FIGURE 1

Global Liquids Fuels Production and
Consumption Balance

Source: U.S. Energy Information Administration, Short-Term Energy Outlook, July 2021

Natural Gas

Driven by higher natural gas pricing, EIA says U.S. dry gas production will average 92.6 billion cubic a day in 2021–up 1.3% from 2020–and then climb to 94.7 Bcf/d in 2022.

“We expect Henry Hub prices will rise to an annual average of $3.22/MMBtu in 2021, and we forecast prices will average $3.00/MMBtu in 2022,” the reports states. Henry Hub spot prices averaged $2.03/MMBtu in 2020.

After slipping by 2.2% in 2020, U.S. natural gas consumption is projected to decline by 1.1% in 2021 and then rebound by 0.7% in 2022. “Most of the forecast decline in consumption this year is the result of less natural gas use in the electric power sector, which we expect to continue to decline because of rising natural gas prices,” EIA explains.

U.S. working natural gas storage inventories ended winter at 1.8 trillion cubic feet, slightly below the five-year average. Flat domestic gas production this summer, combined with record U.S. liquefied natural gas and pipeline exports, will contribute to lower-than-average inventory builds heading toward the start of the 2021-22 winter heating season, the agency reports. Consequently, its models show end-of-October inventories down 3% from the five-year average of 3.6 Tcf.

Financial Metrics

In a financial analysis of 91 global oil and gas companies with publicly available financial statements, EIA reports that 76% had positive free cashflow in the first quarter and 75% reported positive upstream earnings. Of the companies analyzed, 54 are based in the United States, 17 are Canadian, 10 are based in Europe, and 10 are located elsewhere around the world.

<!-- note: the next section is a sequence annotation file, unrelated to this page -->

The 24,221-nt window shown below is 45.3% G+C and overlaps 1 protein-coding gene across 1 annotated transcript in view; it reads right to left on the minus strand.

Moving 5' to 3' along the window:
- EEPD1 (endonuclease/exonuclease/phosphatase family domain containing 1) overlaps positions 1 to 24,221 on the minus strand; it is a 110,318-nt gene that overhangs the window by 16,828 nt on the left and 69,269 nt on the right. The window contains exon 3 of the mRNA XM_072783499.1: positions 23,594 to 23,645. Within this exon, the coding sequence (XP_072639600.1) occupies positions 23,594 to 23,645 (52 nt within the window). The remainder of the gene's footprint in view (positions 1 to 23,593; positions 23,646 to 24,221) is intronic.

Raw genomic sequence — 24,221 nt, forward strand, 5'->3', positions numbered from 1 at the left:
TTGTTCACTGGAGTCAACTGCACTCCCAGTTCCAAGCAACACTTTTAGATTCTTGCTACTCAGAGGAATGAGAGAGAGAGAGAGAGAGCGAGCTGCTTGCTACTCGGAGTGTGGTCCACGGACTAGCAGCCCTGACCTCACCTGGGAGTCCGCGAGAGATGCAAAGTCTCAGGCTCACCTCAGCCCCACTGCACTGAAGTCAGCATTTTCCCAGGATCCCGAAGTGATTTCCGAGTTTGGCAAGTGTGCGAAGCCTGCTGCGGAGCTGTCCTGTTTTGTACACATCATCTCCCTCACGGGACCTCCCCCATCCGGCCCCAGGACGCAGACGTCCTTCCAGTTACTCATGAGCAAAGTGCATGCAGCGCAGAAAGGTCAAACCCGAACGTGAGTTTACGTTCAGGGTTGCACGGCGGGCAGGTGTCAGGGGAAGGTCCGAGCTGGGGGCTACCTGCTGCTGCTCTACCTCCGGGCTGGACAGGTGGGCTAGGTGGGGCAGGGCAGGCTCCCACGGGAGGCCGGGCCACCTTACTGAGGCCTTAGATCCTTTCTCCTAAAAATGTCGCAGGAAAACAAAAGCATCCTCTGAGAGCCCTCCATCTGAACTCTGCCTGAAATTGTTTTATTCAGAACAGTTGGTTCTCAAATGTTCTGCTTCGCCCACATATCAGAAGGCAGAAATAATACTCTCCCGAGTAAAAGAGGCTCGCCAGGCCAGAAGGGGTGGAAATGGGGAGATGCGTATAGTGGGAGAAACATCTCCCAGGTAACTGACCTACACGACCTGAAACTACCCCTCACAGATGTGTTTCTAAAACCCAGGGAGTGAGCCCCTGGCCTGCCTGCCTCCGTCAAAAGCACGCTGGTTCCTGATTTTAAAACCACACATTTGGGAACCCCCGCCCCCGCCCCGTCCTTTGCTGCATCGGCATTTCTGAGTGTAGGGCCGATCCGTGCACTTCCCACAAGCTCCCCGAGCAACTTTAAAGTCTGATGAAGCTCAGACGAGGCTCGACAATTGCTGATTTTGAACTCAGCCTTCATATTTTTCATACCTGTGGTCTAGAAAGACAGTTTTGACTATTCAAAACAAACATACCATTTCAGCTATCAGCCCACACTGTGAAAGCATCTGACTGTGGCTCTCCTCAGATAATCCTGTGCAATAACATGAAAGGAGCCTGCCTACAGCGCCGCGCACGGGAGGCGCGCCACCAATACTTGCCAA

The 91 companies’ production of both oil and gas remained lower than the average reported in the first-quarter 2019, with oil production successively down each quarter starting in the second quarter of 2020. Specifically, EIA says the companies’ combined petroleum liquids production was down 11.4% and natural gas production was down 4.2% in the first quarter compared to the same period in 2020.

However, as a reflection of the recovery in oil and gas prices, cash from operations in the first quarter totaled $79 billion, which EIA calculates at 19% higher than in the first quarter of last year.

FIGURE 2

U.S. Oil Production

Source: U.S. Energy Information Administration, Short-Term Energy Outlook, July 2021

Their capital expenditures totaled $48 billion in the first quarter, or 28% lower than in the first three months of 2020 and significantly lower than the five-year average (it was the second lowest amount for any quarter since 2016). On a barrel of oil equivalent basis, their upstream capital expenditures averaged $8/boe, representing only 18% of crude oil prices in the first quarter.

The 91 companies’ combined market capitalization increased by 42% from the previous year’s first quarter. The companies also repaid debt, decreasing their total debt by $16 billion and decreasing their aggregate long-term debt-to-equity ratio to 54% in the first quarter.